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  • Writer's pictureNLPB Pharmacy Museum

Transformation Tuesday: The Beginning to Now

Now that the year has begun again, it's the perfect time to take a look back and see how far we've come. There have been some bumps and bruises along the way for our Collections Reorganization project, but we're finally starting to see the light at the end of the tunnel.


A crowded, cluttered space with empty filing cabinets, cleaning supplies, and cardboard boxes. Part of the floor is submerged in about an inch of water.
Before clearing and after flooding. The flooding was cleared up quickly, but the clutter took a little longer to move.


As you know, the project began with a huge cleaning project. The area that we delineated as our holding area was unusable, buried in debris, and prone to flooding. The space was filled by old rusting filing cabinets and cleaning supplies. We definitely weren't sad to see them go!






A dingy basement room with peeling grey paint on the walls. In the middle of the frame is a set of mops and red buckets. Room is otherwise clear.

Cleaning the space out allowed us to see what could be done. It was decided that temporary shelves would be the best bet; that way, we could construct something that would fit the awkward space, stay elevated above the floors, and give us the freedom to change the configuration as necessary.

A tall metal shelf, lined with plastic bins that are full of artifacts. Shelf is at a sharp angle to the camera. Room behind the shelf is grey and a little dingy.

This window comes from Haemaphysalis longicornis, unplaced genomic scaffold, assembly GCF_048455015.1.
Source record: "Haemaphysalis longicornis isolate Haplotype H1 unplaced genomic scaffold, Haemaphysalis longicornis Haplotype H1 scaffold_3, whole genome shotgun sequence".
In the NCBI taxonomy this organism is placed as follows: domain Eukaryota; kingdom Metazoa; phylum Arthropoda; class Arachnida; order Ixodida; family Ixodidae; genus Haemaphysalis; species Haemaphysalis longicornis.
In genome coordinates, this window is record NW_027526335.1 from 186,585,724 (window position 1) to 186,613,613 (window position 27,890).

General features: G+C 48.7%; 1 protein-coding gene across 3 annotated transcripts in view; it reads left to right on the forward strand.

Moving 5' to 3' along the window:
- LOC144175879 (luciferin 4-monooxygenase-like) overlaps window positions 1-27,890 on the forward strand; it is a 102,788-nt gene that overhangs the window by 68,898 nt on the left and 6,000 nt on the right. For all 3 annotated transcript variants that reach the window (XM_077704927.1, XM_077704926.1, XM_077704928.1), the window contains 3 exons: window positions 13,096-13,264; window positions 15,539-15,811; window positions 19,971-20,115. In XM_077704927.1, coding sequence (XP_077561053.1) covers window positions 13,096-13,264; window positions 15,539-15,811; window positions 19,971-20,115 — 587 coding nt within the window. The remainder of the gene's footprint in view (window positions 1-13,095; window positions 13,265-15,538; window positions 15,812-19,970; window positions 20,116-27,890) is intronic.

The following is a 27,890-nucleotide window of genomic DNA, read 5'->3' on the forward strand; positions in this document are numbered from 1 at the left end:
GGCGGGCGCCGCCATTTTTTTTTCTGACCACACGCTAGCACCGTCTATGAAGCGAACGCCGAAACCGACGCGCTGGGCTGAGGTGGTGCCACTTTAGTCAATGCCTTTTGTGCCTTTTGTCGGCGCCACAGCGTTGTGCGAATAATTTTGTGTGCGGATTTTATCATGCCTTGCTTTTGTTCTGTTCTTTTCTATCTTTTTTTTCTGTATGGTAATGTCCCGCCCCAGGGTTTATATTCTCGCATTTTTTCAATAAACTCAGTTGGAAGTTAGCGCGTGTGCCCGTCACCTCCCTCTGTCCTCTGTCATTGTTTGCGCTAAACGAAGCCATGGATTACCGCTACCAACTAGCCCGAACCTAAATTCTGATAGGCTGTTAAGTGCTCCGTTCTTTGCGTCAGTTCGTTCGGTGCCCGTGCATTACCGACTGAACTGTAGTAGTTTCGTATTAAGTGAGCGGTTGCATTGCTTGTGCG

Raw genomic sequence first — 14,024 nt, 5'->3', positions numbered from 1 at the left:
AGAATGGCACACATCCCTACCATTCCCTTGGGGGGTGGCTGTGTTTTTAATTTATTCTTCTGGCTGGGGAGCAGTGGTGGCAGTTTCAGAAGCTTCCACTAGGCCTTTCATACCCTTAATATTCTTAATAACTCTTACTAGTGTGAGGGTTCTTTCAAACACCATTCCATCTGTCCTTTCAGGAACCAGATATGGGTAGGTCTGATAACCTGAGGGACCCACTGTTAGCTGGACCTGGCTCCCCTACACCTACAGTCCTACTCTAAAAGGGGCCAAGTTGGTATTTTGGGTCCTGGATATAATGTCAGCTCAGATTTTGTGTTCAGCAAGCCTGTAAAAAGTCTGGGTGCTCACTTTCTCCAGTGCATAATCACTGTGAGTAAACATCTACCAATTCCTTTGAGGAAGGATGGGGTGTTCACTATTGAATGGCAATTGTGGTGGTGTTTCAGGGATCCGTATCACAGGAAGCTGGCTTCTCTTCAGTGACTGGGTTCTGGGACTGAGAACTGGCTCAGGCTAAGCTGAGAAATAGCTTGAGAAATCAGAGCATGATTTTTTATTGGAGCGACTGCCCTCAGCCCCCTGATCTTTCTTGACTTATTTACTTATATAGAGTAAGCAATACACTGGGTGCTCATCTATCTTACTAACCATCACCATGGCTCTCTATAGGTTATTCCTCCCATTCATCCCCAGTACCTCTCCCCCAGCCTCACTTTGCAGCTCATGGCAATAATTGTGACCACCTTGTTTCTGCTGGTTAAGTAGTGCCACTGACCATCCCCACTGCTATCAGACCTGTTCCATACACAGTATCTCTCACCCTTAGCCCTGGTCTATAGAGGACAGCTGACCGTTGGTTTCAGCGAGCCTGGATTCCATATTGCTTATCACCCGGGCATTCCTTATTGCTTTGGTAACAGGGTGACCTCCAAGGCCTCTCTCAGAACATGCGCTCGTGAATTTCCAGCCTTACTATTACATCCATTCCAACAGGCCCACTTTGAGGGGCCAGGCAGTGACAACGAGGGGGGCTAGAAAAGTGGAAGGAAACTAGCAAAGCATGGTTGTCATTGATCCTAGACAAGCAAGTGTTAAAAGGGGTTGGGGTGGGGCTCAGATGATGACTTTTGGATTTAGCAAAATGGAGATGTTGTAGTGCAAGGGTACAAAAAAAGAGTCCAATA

Eventually, we came to this conclusion. Three temporary shelves, each about 5 1/2 feet tall, raised at least three inches off the ground at the bottom. The slatted metal shelves have been outfitted with plastic bins, so artifacts can be temporarily stored on the shelves without worrying about their stability or size. Items stay here only temporarily. Here, they await accession, deaccession, or their new permanent home on our freshly lined shelves.





Of course, displacing artifacts means that we had to sort through all the items we have stored down here in the collections space, to figure out what exactly belongs to us and what has simply been stored with us for decades. This is a familiar problem for any museum with an inherited collection; there are a multitude of things that simply have no place within our collection, and never did, but predate the existence of the museum.

Blue nitrile-gloved hands hold a transparent plastic Needs bag with a large price sticker on it. White and blue empty plastic tubes and bottles are inside.
An example of items that were in the collection that were disposed of. Empty prescription bottles in a deli meat bag!

A lot of the items we disposed of were from the 1990s: small, empty plastic pill containers, mostly. There were a few unfortunate surprises as well: split bottles of what used to be olive oil, tablets that had deteriorated to the point of melting into something resembling refried beans, and medical equipment that will be better suited to a museum whose focus is not solely pharmaceutical.